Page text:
The source of this information (at least in the first account) was Hegesippus. While there may be uncertainty as to the details of the appointment, we can be quite confident that the basic fact presented here- that Symeon succeeded James to the leadership of the Jerusalem church some time after 62 CE - is trustworthy.
There are a couple other considerations that tell us the succession of Jesus' cousin to the leadership of the church he founded was historical. Firstly, during the time of Hegesippus (mid to late second century CE), there was no longer any dynastic principle involved in the selection of Christian bishops-thus it is unlikely that this story was concocted out of the sitz im leben of his time. Secondly we have in Eusebius another source which confirms the fact that Symeon succeeded James, we give the passage below: 
History of the Church 4:5:3|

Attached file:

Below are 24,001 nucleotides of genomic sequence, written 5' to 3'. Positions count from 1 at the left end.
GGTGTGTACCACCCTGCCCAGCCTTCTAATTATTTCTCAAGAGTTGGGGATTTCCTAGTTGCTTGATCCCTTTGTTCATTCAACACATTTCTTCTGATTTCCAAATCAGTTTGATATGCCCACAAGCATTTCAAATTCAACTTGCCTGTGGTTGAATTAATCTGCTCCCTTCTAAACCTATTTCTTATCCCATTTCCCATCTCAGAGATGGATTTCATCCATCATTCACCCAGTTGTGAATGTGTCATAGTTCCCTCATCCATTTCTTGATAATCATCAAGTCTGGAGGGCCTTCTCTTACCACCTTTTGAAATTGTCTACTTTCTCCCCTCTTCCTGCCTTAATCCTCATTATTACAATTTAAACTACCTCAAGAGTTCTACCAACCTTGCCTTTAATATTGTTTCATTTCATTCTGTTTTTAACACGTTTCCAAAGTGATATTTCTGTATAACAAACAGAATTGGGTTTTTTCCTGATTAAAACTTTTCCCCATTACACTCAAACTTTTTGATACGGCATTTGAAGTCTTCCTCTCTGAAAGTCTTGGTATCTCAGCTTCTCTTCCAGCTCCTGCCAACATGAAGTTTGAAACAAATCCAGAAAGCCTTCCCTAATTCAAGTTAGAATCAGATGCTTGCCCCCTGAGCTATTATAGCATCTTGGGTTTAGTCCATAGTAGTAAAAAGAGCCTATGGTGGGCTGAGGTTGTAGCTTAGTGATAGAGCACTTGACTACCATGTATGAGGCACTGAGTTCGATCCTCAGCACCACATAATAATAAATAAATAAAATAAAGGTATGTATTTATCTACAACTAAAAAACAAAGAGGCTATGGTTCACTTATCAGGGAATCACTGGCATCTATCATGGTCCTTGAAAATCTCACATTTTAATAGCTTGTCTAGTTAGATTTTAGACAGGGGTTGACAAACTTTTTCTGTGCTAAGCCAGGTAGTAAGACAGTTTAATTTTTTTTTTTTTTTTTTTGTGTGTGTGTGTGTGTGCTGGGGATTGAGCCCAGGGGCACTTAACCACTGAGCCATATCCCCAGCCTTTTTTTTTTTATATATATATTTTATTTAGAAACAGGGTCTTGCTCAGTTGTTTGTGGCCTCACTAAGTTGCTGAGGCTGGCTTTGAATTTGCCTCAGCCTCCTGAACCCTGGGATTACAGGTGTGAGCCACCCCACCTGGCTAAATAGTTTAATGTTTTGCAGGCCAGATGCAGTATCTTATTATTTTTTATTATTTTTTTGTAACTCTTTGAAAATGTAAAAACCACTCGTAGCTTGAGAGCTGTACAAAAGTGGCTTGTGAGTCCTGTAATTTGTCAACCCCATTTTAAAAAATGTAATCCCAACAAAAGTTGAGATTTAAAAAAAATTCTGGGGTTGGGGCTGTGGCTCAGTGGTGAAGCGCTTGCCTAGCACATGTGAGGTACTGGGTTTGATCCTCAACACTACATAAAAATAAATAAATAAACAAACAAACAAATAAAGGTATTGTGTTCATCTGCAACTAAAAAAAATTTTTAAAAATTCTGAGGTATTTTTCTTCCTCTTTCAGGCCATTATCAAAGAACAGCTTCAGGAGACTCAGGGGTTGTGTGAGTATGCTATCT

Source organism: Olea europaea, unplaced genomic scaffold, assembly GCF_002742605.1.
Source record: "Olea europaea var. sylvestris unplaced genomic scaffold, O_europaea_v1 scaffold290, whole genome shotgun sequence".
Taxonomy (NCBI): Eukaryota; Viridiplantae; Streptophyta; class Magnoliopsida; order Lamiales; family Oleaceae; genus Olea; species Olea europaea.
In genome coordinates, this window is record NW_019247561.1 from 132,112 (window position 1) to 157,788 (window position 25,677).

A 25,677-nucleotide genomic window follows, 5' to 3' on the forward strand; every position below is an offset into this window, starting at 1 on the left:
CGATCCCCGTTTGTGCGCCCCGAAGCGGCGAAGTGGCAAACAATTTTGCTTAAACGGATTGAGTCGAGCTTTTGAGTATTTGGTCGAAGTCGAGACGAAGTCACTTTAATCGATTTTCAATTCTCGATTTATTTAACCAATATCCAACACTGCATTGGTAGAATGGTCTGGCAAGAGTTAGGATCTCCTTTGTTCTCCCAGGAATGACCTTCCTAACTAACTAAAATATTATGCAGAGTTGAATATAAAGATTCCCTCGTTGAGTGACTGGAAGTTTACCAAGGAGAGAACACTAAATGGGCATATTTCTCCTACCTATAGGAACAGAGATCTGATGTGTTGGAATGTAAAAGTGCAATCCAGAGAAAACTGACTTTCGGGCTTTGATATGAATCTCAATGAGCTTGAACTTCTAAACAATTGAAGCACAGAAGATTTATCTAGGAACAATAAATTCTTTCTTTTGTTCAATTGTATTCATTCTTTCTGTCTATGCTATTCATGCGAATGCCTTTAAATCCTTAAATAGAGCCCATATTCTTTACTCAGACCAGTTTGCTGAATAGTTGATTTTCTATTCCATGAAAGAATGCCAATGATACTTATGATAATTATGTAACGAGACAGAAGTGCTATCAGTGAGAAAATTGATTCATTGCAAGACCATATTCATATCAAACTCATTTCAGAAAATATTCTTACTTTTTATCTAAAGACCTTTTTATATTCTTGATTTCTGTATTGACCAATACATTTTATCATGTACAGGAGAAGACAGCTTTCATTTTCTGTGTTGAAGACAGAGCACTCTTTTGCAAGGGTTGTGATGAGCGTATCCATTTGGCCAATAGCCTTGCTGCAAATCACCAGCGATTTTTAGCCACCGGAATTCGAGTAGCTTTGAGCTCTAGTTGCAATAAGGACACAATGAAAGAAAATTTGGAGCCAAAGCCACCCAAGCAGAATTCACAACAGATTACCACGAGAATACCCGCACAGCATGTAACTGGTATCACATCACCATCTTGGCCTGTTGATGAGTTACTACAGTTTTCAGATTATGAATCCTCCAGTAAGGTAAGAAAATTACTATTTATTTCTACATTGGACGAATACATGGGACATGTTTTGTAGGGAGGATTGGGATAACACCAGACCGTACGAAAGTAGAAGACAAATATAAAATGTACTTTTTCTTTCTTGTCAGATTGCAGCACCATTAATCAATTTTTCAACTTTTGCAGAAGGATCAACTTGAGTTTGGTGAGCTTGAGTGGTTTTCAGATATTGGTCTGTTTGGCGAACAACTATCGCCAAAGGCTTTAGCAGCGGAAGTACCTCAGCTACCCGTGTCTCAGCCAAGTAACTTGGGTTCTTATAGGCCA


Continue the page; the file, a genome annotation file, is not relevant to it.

The chronology of the bishops of Jerusalem I have nowhere found preserved in writing; for tradition says that they were all short lived. But I have learned this much from writings, that until the siege of the Jews, which took place under Adrian [Eusebius was referring to the Bar Kochba revolt which took place under the reign of Hadrian-the revolt lasted for four years from 131-135 CE-PT] , there were fifteen bishops in succession there. All of whom are said to have been of Hebrew descent, and to have received the knowledge of Christ in purity, so that they were approved by those who were able to judge of such matters, and were deemed worthy of the episcopate. For their whole church consisted then of believing Hebrews who continued from the days of the apostles until the siege which took place at this time; in which siege the Jews, having again rebelled against the Romans, were conquered after severe battles. But since the bishops of the circumcision ceased at this time, it is proper to give here a list of their names from the beginning. The first, then, was James, the so-called brother of the Lord; the second, Symeon; the third, Justus; the fourth, Zacchaeus; the fifth, Tobias; the sixth, Benjamin; the seventh, John; the eighth, Matthias; the ninth, Philip; the tenth, Seneca; the eleventh, Justus; the twelfth, Levi; the thirteenth, Ephres; the fourteenth, Joseph; and finally, the fifteenth, Judas. These are the bishops of Jerusalem that lived between the age of the apostles and the time referred to, all of them belonging to the circumcision.